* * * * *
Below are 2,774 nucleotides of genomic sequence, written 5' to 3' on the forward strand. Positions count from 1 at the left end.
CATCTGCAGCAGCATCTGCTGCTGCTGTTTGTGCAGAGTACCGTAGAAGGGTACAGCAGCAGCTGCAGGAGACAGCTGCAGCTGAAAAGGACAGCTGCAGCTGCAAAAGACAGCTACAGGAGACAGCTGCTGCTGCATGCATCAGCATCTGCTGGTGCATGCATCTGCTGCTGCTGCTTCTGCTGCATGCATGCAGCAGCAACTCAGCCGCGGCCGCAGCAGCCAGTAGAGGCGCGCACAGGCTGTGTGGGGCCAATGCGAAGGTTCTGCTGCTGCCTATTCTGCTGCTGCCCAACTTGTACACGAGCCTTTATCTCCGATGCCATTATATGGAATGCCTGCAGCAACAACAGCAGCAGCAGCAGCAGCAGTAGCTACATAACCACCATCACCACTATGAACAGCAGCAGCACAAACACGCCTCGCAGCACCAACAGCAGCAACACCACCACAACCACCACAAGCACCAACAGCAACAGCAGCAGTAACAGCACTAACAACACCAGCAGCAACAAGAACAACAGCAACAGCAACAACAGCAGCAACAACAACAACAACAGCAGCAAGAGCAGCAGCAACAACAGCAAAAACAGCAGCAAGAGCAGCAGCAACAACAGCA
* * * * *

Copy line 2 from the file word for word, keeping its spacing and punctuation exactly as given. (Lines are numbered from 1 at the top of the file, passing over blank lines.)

CATCTGCAGCAGCATCTGCTGCTGCTGTTTGTGCAGAGTACCGTAGAAGGGTACAGCAGCAGCTGCAGGAGACAGCTGCAGCTGAAAAGGACAGCTGCAGCTGCAAAAGACAGCTACAGGAGACAGCTGCTGCTGCATGCATCAGCATCTGCTGGTGCATGCATCTGCTGCTGCTGCTTCTGCTGCATGCATGCAGCAGCAACTCAGCCGCGGCCGCAGCAGCCAGTAGAGGCGCGCACAGGCTGTGTGGGGCCAATGCGAAGGTTCTGCTGCTGCCTATTCTGCTGCTGCCCAACTTGTACACGAGCCTTTATCTCCGATGCCATTATATGGAATGCCTGCAGCAACAACAGCAGCAGCAGCAGCAGCAGTAGCTACATAACCACCATCACCACTATGAACAGCAGCAGCACAAACACGCCTCGCAGCACCAACAGCAGCAACACCACCACAACCACCACAAGCACCAACAGCAACAGCAGCAGTAACAGCACTAACAACACCAGCAGCAACAAGAACAACAGCAACAGCAACAACAGCAGCAACAACAACAACAACAGCAGCAAGAGCAGCAGCAACAACAGCAAAAACAGCAGCAAGAGCAGCAGCAACAACAGCA